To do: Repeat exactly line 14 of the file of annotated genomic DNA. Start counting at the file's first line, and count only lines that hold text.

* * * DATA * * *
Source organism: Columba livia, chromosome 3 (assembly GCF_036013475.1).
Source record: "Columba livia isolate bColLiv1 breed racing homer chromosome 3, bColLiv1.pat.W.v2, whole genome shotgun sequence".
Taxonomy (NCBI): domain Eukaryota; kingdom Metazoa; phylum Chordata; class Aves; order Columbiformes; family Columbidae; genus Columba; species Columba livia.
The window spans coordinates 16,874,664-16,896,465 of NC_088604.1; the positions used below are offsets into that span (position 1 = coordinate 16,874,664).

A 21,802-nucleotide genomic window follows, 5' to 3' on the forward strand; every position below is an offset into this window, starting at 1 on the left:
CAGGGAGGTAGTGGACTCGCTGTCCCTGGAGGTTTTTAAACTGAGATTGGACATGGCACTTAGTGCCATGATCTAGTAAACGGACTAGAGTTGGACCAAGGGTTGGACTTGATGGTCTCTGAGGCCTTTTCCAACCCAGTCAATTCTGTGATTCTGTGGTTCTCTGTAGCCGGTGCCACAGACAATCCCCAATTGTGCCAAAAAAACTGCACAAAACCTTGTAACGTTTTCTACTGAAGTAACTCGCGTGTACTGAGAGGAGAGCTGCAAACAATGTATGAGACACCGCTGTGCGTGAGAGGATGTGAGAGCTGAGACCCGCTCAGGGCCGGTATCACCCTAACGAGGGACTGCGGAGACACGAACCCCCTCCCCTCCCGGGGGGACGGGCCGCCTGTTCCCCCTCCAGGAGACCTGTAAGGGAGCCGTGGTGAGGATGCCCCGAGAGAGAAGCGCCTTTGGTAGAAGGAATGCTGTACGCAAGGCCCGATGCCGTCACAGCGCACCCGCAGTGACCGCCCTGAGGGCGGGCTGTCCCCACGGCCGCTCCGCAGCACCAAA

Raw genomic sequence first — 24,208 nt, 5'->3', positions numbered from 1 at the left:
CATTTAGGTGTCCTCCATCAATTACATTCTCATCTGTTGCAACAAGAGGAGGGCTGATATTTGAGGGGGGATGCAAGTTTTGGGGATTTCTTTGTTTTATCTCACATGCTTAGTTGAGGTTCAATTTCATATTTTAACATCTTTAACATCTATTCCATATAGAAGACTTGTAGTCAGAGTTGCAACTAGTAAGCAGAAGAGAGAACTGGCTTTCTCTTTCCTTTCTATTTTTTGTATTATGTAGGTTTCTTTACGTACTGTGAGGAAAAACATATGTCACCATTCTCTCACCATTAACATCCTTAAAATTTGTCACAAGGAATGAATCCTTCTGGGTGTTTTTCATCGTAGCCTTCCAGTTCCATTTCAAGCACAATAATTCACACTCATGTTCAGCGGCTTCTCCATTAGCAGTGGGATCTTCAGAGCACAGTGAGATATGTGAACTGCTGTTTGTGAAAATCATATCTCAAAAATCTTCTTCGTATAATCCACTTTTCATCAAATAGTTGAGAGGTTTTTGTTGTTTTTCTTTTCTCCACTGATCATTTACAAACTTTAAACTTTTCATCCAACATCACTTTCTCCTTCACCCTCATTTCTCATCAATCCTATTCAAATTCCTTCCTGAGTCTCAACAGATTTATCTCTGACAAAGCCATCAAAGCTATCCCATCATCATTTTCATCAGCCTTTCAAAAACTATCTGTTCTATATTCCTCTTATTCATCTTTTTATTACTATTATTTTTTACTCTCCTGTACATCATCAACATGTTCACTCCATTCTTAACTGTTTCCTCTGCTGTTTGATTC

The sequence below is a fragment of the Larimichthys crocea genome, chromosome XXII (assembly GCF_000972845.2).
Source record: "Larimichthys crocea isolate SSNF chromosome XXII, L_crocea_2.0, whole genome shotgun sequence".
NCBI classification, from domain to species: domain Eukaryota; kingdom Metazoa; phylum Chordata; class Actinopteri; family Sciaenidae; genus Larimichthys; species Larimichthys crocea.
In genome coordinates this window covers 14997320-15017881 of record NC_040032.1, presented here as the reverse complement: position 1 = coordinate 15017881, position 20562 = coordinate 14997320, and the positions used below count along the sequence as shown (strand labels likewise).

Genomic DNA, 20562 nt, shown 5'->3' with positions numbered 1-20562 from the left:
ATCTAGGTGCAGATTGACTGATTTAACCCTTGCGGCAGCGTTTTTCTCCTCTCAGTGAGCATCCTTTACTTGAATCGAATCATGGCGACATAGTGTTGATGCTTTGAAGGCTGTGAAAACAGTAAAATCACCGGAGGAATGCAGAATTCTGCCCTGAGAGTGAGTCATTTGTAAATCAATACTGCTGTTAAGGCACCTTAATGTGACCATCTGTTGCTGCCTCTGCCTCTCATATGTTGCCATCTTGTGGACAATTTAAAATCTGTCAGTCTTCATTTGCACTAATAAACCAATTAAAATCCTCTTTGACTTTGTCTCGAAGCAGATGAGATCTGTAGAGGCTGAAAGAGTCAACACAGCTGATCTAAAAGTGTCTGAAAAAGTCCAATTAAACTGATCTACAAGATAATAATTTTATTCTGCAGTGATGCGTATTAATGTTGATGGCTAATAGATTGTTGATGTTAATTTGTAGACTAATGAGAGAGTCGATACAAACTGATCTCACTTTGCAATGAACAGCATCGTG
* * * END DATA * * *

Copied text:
ATCTAGGTGCAGATTGACTGATTTAACCCTTGCGGCAGCGTTTTTCTCCTCTCAGTGAGCATCCTTTACTTGAATCGAATCATGGCGACATAGTGTTGATGCTTTGAAGGCTGTGAAAACAGTAAAATCACCGGAGGAATGCAGAATTCTGCCCTGAGAGTGAGTCATTTGTAAATCAATACTGCTGTTAAGGCACCTTAATGTGACCATCTGTTGCTGCCTCTGCCTCTCATATGTTGCCATCTTGTGGACAATTTAAAATCTGTCAGTCTTCATTTGCACTAATAAACCAATTAAAATCCTCTTTGACTTTGTCTCGAAGCAGATGAGATCTGTAGAGGCTGAAAGAGTCAACACAGCTGATCTAAAAGTGTCTGAAAAAGTCCAATTAAACTGATCTACAAGATAATAATTTTATTCTGCAGTGATGCGTATTAATGTTGATGGCTAATAGATTGTTGATGTTAATTTGTAGACTAATGAGAGAGTCGATACAAACTGATCTCACTTTGCAATGAACAGCATCGTG